The 1990s produced a generation of men who felt (and still feel) left behind by a society redefining power and success in terms of ornament and celebrity and demoting the value of industry and brawn, while simultaneously challenging men’s value as family providers. Though women weren’t the source of men’s pain, the antagonist conjured up by aggrieved men I talked with in those years had a feminine face, and very often that face was Hillary’s.
A startling aspect of the rage that greeted Bill Clinton was how much of it was aimed at the women he entrusted — or tried to entrust — with power. When I was investigating one of the early skirmishes of the Clinton years, the burning of the Branch Davidian compound in Waco, Tex., which right-wingers attributed to Clinton’s F.B.I., I was treated to the fervent rants of “Patriot” men, aimed not at Mr. Clinton but at what I came to think of as the Three Witches of Waco: Attorney General Janet Reno (“Reno’s master is Satan,” a Third Continental Congress militiaman told me), the gun-control advocate Sarah Brady and, most of all, Hillary Clinton. Her anti-male conspiracies were legion: redirecting their tax dollars to bankroll women’s rights around the globe (“She gave away a million dollars to each first lady she visited in Africa to get educated”), using their Social Security to “pay for abortion,” and “calling the shots at the White House.”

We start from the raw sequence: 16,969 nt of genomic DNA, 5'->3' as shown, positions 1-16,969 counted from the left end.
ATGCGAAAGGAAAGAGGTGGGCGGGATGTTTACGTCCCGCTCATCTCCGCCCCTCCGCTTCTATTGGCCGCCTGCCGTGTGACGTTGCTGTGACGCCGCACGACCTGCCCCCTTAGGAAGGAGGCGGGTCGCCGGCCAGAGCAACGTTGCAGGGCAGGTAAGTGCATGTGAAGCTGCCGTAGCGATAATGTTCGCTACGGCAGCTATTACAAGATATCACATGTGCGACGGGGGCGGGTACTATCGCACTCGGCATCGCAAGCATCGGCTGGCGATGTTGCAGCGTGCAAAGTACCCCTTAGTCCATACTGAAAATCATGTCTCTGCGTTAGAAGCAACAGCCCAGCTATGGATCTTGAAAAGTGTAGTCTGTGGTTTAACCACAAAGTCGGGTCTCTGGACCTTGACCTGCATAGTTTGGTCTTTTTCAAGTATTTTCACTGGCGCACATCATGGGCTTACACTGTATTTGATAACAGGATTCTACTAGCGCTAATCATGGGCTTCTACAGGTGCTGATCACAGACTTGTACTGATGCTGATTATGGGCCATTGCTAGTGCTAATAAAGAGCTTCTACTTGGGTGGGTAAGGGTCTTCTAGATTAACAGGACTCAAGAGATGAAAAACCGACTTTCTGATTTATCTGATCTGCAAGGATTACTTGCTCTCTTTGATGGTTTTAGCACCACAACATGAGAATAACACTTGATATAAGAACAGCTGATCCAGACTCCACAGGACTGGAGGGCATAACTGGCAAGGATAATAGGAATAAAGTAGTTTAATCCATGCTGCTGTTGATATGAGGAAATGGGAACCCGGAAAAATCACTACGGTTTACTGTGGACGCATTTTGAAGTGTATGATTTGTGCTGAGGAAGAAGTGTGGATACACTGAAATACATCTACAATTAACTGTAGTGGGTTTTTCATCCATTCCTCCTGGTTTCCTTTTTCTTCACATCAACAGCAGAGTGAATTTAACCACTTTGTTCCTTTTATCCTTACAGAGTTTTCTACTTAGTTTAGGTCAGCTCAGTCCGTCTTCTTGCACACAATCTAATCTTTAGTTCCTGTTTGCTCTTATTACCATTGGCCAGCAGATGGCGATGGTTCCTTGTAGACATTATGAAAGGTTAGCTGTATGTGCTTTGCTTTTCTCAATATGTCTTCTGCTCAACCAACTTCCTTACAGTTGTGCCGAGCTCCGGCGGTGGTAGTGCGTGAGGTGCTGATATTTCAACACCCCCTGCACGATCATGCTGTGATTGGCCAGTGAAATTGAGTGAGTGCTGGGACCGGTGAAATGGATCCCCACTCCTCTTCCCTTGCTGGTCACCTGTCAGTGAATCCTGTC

Susan Faludi, “How Hillary Clinton Met Satan”, The New York Times (30 October 2016), SR5.